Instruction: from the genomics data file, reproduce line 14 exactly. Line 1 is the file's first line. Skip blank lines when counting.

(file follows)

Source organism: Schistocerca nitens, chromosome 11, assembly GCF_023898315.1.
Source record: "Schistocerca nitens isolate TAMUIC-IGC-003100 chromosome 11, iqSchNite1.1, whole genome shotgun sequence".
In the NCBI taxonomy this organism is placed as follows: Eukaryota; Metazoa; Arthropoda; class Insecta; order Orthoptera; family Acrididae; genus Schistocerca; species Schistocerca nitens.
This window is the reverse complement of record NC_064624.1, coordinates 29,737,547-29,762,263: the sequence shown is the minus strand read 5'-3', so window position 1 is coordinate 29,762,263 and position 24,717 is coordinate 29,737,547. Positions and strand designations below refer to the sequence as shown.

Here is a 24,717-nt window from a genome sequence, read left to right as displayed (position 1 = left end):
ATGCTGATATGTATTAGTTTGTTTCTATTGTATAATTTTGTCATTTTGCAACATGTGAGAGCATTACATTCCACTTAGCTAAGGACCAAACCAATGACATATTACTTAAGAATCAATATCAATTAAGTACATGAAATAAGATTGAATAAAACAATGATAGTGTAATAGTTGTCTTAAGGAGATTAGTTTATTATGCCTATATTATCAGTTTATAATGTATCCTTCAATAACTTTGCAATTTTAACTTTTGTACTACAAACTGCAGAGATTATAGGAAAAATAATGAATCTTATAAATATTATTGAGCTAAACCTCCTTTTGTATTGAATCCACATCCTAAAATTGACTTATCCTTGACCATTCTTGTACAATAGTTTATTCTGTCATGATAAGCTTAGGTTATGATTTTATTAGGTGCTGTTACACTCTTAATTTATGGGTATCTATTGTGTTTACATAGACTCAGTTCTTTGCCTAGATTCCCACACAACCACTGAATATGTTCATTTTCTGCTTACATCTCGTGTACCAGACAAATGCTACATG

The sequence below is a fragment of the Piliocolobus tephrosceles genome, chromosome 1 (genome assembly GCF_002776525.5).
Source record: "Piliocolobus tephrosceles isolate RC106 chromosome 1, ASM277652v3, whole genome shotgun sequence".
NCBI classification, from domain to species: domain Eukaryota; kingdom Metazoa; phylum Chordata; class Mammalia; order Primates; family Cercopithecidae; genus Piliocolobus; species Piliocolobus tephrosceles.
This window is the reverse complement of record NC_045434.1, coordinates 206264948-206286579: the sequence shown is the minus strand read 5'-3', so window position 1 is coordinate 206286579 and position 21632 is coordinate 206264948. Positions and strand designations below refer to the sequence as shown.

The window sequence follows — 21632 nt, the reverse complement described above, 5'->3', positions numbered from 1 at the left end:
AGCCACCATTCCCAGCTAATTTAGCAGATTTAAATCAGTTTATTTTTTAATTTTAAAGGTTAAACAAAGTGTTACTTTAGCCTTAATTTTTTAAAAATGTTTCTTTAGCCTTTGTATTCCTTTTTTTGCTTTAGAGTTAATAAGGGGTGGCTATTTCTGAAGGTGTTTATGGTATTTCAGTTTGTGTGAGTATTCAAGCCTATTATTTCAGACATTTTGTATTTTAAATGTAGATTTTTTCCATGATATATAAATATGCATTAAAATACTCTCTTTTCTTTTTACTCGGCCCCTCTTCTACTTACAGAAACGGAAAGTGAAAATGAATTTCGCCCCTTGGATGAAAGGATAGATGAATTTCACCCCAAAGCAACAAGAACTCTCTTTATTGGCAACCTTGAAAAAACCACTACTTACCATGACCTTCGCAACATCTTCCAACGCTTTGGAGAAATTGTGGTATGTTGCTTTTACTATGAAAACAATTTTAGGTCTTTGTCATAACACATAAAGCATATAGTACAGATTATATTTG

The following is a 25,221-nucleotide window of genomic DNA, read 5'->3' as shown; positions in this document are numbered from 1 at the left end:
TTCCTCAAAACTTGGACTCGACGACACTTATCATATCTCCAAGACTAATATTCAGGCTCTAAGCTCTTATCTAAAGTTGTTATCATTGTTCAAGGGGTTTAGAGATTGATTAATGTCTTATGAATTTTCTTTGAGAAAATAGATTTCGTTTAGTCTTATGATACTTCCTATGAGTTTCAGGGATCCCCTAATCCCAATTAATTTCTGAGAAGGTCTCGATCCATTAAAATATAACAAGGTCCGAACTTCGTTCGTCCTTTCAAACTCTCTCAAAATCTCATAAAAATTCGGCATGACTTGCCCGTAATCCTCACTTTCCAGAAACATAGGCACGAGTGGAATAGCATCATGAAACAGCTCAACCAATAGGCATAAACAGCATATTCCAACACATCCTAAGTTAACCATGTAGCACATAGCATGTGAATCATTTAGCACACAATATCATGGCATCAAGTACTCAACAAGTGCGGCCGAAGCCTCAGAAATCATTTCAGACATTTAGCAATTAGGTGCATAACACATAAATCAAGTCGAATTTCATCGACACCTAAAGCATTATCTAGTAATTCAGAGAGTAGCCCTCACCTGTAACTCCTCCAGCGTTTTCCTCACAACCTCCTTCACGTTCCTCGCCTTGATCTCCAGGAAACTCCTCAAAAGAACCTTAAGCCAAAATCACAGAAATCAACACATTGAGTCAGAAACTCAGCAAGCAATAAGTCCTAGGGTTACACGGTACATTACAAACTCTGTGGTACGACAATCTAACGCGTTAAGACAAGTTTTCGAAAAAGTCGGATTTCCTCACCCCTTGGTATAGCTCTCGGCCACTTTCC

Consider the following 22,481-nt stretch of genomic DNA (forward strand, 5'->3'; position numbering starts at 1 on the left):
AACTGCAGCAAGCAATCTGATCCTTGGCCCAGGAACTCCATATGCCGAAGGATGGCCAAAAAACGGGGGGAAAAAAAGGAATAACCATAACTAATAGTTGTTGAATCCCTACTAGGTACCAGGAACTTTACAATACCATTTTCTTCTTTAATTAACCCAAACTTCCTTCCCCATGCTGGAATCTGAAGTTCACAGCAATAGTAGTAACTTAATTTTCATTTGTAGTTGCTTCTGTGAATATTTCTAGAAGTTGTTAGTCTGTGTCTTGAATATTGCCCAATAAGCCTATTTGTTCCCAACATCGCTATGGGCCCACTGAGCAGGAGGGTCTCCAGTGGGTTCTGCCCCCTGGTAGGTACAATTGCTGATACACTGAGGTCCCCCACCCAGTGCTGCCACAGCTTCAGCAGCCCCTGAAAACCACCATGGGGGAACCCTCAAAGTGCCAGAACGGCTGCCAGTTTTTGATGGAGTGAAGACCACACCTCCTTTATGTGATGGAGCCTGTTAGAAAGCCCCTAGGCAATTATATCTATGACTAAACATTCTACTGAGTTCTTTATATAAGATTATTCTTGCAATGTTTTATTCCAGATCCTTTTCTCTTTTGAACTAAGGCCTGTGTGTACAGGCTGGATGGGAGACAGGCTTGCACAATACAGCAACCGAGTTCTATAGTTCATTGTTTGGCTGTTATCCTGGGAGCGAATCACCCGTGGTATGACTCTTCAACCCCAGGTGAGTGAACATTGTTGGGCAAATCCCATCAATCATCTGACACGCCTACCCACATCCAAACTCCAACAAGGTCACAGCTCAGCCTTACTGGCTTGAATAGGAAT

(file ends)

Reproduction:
TTCCTCAAAACTTGGACTCGACGACACTTATCATATCTCCAAGACTAATATTCAGGCTCTAAGCTCTTATCTAAAGTTGTTATCATTGTTCAAGGGGTTTAGAGATTGATTAATGTCTTATGAATTTTCTTTGAGAAAATAGATTTCGTTTAGTCTTATGATACTTCCTATGAGTTTCAGGGATCCCCTAATCCCAATTAATTTCTGAGAAGGTCTCGATCCATTAAAATATAACAAGGTCCGAACTTCGTTCGTCCTTTCAAACTCTCTCAAAATCTCATAAAAATTCGGCATGACTTGCCCGTAATCCTCACTTTCCAGAAACATAGGCACGAGTGGAATAGCATCATGAAACAGCTCAACCAATAGGCATAAACAGCATATTCCAACACATCCTAAGTTAACCATGTAGCACATAGCATGTGAATCATTTAGCACACAATATCATGGCATCAAGTACTCAACAAGTGCGGCCGAAGCCTCAGAAATCATTTCAGACATTTAGCAATTAGGTGCATAACACATAAATCAAGTCGAATTTCATCGACACCTAAAGCATTATCTAGTAATTCAGAGAGTAGCCCTCACCTGTAACTCCTCCAGCGTTTTCCTCACAACCTCCTTCACGTTCCTCGCCTTGATCTCCAGGAAACTCCTCAAAAGAACCTTAAGCCAAAATCACAGAAATCAACACATTGAGTCAGAAACTCAGCAAGCAATAAGTCCTAGGGTTACACGGTACATTACAAACTCTGTGGTACGACAATCTAACGCGTTAAGACAAGTTTTCGAAAAAGTCGGATTTCCTCACCCCTTGGTATAGCTCTCGGCCACTTTCC